Errol Damelin, founder and chief executive of short-term online lender Wonga, is the popular choice for Europe’s Entrepreneur of the Year. He won the top prize from the European Tech Tour Association at a recent gala awards ceremony in London and was named e-commerce and technology entrepreneur of 2011 by Ernst & Young.
Damelin is being lauded for the phenomenal growth of a company that until now has limited itself to one product and one geography. That is about to change as the U.K. start-up prepares to expand into new countries and develop new products. “The scale of the opportunity is huge,” says Damelin. “ We have the opportunity to build something from Europe that is genuinely world class in a big space.”
Wonga has revolutionized the UK’s huge consumer credit market by developing technology that assesses people’s credit worthiness and approves or denies loans within 15 minutes. “To be successful you have to understand a need,” says Damelin, “ and people need short term cash frequently at quick notice, in a frictionless way.”
In just four years Wonga has approved over 2.5 million loans, handling more a month than all of the financial institutions in the UK combined. It recorded 2010 revenues of £73 million, up from £17 million from the previous year. But Damelin – and Wonga’s investors – insist the best is yet to come.
“Wonga has only scratched the surface of the opportunity with its UK business,” says Sonali de Ryker, a partner at investor Accel Partners. “At its core, Wonga is a ground breaking consumer credit platform–its proprietary risk algorithms allow it to give instant access to credit to consumers whenever and wherever they need it. And like our other category leading businesses, the network effects are very powerful: the bigger it gets, the more data it collects and the smarter it becomes.”
Prior to founding Wonga, Damelin co-founded two other businesses, on different continents and in completely different markets. Most recently he was founder and chief executive of Supply Chain Connect, a provider of hosted supply chain collaboration solutions. The company, which attracted some 250 blue chip customers, was acquired by ChemConnect in 2005.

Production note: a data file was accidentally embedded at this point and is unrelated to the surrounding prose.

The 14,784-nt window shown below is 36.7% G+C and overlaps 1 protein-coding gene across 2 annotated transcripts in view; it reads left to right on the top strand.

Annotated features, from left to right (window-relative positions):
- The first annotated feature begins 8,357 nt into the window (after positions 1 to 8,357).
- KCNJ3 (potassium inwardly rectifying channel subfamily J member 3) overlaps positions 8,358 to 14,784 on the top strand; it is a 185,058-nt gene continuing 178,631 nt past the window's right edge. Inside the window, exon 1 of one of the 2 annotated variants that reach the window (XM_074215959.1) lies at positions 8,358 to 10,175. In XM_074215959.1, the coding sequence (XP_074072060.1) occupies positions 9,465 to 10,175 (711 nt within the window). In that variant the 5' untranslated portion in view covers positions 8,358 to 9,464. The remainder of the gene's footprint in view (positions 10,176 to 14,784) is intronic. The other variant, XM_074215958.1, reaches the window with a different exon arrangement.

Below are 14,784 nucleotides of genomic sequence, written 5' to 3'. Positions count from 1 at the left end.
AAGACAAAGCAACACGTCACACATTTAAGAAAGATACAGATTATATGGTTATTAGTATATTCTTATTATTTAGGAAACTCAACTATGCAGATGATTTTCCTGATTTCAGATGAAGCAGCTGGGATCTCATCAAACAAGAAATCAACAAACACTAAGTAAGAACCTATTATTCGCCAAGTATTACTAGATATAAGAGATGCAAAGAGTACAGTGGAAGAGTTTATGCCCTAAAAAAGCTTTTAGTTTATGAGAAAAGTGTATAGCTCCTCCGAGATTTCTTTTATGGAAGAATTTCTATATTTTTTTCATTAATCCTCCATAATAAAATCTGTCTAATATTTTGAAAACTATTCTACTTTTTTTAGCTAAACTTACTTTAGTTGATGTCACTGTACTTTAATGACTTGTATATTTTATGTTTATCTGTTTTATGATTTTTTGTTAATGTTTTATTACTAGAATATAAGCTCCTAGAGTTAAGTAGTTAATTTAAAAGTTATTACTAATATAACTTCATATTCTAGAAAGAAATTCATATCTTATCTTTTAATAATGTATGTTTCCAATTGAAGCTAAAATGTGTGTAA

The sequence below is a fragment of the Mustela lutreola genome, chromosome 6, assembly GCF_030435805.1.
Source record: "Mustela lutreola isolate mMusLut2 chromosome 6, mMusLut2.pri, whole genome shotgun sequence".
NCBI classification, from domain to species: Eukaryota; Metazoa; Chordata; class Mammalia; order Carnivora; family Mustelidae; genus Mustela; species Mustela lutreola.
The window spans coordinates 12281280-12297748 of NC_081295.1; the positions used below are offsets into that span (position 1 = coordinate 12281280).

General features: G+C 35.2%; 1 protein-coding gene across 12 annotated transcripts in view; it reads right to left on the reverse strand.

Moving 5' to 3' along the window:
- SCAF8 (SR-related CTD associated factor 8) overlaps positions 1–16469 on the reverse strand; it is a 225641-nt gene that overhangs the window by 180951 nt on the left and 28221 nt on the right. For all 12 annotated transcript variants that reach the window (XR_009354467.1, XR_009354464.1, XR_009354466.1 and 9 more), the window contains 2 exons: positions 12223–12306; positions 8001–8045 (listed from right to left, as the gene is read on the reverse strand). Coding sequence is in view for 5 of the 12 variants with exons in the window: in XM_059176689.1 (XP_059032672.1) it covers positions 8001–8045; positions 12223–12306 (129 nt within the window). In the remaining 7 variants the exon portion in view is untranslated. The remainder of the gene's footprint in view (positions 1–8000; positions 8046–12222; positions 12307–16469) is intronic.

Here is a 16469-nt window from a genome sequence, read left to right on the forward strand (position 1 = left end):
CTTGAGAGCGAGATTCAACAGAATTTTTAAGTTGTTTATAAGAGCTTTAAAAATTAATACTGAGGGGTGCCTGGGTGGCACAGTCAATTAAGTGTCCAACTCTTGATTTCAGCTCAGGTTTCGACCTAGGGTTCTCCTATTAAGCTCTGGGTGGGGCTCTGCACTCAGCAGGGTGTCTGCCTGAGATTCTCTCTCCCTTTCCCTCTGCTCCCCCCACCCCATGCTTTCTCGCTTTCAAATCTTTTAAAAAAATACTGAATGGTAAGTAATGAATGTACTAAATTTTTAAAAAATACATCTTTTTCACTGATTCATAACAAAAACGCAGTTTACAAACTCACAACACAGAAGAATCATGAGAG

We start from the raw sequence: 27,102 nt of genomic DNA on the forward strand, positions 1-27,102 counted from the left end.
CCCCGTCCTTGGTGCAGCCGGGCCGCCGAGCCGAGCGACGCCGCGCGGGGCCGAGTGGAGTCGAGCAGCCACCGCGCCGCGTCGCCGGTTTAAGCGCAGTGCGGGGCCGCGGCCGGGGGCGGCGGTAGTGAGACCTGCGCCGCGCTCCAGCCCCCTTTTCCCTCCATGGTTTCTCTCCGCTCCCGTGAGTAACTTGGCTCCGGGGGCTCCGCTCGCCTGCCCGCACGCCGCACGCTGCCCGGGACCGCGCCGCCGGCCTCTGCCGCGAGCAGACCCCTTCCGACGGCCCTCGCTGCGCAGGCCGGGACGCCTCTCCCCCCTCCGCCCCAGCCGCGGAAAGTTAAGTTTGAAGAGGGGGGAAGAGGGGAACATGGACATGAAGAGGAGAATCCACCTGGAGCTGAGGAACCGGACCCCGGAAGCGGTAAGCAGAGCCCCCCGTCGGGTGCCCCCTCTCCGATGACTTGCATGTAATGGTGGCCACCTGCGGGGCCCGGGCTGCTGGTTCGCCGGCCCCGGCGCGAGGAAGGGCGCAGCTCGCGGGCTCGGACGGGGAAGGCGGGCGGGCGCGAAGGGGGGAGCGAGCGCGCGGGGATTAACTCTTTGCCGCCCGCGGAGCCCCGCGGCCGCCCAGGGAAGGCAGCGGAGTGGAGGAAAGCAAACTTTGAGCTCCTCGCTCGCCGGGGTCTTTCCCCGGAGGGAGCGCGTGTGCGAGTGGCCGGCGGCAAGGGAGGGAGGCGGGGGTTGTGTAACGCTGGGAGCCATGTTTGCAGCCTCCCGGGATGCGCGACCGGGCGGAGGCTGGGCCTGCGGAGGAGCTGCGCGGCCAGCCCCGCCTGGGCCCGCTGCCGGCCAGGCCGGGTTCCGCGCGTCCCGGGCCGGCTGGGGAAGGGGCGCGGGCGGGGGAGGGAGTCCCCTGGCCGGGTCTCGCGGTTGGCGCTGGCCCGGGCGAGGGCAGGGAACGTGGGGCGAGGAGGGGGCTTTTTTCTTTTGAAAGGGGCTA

After the sale of Supply Chain Connect Damelin says he wanted to “build something bigger and more impactful.” As the global economy worsens demand for services like Wonga’s is likely to continue to grow. A key differentiator is its technology, which claims that it can determine–with a very high success rate–which customers are most likely to repay loans. However, such services remain controversial since they require consumers to pay very high interest rates.
Damelin stresses that Wonga offers a better deal than the banks and is more ethical because its fees are more transparent. “We use our sophisticated credit decision technology to ensure we only help appropriate people and give customers unique control,” he says.
Given the success of Wonga in the UK, it is natural to expand into other countries, says Damelin. “Having grown up in South Africa and Israel I am preprogrammed to think internationally,” he says.
Wonga plans to move into “a couple of new markets” in 2012, he says. Damelin won’t say where Wonga will move next but industry speculation–fueled by information on job boards–is that Wonga is targeting Canada and South Africa.
To that end, the company has been building up its war chest. In February of this year it raised a £73 million round of funding led by venture firm Oak Investment Partners. Other investors in the round included Meritech Capital Partners, Wellcome Trust, the UK’s largest charity and health-funding organization and existing backers Accel Partners, Balderton Capital, Dawn Capital, Greylock Partners and TAG.
Short-term lending businesses have to be adapted to each country so the roll-out will be more akin to that of Amazon’s than the viral global take-up of a Facebook, says Damelin. But he says he is ready to do what it takes to build out the business globally over the next ten years.
Damelin is currently taking a short break: he was scheduled to spend the first week of December running in the Antarctic Ice Marathon, which will take place at 80 Degrees South, just a few hundred miles from the South Pole. The goal is to raise money for charity: water, a non-profit organization.
His investors expect him to hit the ground running when he returns to London.
“Wonga has an enormous potential abroad,” says Bernard Liautaud, a Wonga board member and a partner at investor Balderton Capital. “The core user need it resolves is applicable globally. But most importantly, I believe Errol has the smarts, the openness, to other ways of doing business, and the formidable drive that is required to make Wonga an international success.”